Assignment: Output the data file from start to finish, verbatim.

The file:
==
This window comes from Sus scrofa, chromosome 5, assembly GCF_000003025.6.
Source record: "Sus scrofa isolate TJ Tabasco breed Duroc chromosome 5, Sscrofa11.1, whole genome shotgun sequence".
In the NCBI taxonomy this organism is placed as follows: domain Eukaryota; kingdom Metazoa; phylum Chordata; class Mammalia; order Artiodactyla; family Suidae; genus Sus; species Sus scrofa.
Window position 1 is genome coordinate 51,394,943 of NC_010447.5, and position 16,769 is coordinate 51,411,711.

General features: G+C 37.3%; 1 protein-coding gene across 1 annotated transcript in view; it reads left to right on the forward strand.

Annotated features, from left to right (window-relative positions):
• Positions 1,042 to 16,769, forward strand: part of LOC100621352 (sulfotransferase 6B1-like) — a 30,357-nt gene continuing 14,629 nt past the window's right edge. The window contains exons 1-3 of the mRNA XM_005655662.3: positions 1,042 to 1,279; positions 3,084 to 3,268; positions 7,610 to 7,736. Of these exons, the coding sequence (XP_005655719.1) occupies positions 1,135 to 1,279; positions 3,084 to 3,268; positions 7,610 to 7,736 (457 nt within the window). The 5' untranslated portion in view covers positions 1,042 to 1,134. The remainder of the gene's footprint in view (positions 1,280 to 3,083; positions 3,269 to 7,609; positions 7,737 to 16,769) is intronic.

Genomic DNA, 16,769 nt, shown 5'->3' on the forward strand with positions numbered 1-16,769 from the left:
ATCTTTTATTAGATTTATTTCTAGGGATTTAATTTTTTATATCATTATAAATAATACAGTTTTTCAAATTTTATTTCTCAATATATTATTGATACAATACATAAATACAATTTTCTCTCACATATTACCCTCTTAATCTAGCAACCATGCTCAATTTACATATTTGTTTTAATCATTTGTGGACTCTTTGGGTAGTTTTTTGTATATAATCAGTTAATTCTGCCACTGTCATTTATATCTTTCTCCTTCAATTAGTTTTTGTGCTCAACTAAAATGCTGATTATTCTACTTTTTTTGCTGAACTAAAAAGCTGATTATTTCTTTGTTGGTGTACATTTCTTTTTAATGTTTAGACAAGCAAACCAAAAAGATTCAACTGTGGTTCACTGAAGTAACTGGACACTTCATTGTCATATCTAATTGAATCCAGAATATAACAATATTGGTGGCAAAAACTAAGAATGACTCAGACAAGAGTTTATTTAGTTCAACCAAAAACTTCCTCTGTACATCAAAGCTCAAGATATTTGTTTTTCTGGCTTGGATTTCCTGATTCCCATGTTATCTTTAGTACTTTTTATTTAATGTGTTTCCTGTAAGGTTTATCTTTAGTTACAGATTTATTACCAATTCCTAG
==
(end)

This window comes from Sus scrofa, chromosome 5, assembly GCF_000003025.6.
Source record: "Sus scrofa isolate TJ Tabasco breed Duroc chromosome 5, Sscrofa11.1, whole genome shotgun sequence".
In the NCBI taxonomy this organism is placed as follows: domain Eukaryota; kingdom Metazoa; phylum Chordata; class Mammalia; order Artiodactyla; family Suidae; genus Sus; species Sus scrofa.
Window position 1 is genome coordinate 51,394,943 of NC_010447.5, and position 16,769 is coordinate 51,411,711.

General features: G+C 37.3%; 1 protein-coding gene across 1 annotated transcript in view; it reads left to right on the forward strand.

Annotated features, from left to right (window-relative positions):
• Positions 1,042 to 16,769, forward strand: part of LOC100621352 (sulfotransferase 6B1-like) — a 30,357-nt gene continuing 14,629 nt past the window's right edge. The window contains exons 1-3 of the mRNA XM_005655662.3: positions 1,042 to 1,279; positions 3,084 to 3,268; positions 7,610 to 7,736. Of these exons, the coding sequence (XP_005655719.1) occupies positions 1,135 to 1,279; positions 3,084 to 3,268; positions 7,610 to 7,736 (457 nt within the window). The 5' untranslated portion in view covers positions 1,042 to 1,134. The remainder of the gene's footprint in view (positions 1,280 to 3,083; positions 3,269 to 7,609; positions 7,737 to 16,769) is intronic.

Genomic DNA, 16,769 nt, shown 5'->3' on the forward strand with positions numbered 1-16,769 from the left:
ATCTTTTATTAGATTTATTTCTAGGGATTTAATTTTTTATATCATTATAAATAATACAGTTTTTCAAATTTTATTTCTCAATATATTATTGATACAATACATAAATACAATTTTCTCTCACATATTACCCTCTTAATCTAGCAACCATGCTCAATTTACATATTTGTTTTAATCATTTGTGGACTCTTTGGGTAGTTTTTTGTATATAATCAGTTAATTCTGCCACTGTCATTTATATCTTTCTCCTTCAATTAGTTTTTGTGCTCAACTAAAATGCTGATTATTCTACTTTTTTTGCTGAACTAAAAAGCTGATTATTTCTTTGTTGGTGTACATTTCTTTTTAATGTTTAGACAAGCAAACCAAAAAGATTCAACTGTGGTTCACTGAAGTAACTGGACACTTCATTGTCATATCTAATTGAATCCAGAATATAACAATATTGGTGGCAAAAACTAAGAATGACTCAGACAAGAGTTTATTTAGTTCAACCAAAAACTTCCTCTGTACATCAAAGCTCAAGATATTTGTTTTTCTGGCTTGGATTTCCTGATTCCCATGTTATCTTTAGTACTTTTTATTTAATGTGTTTCCTGTAAGGTTTATCTTTAGTTACAGATTTATTACCAATTCCTAG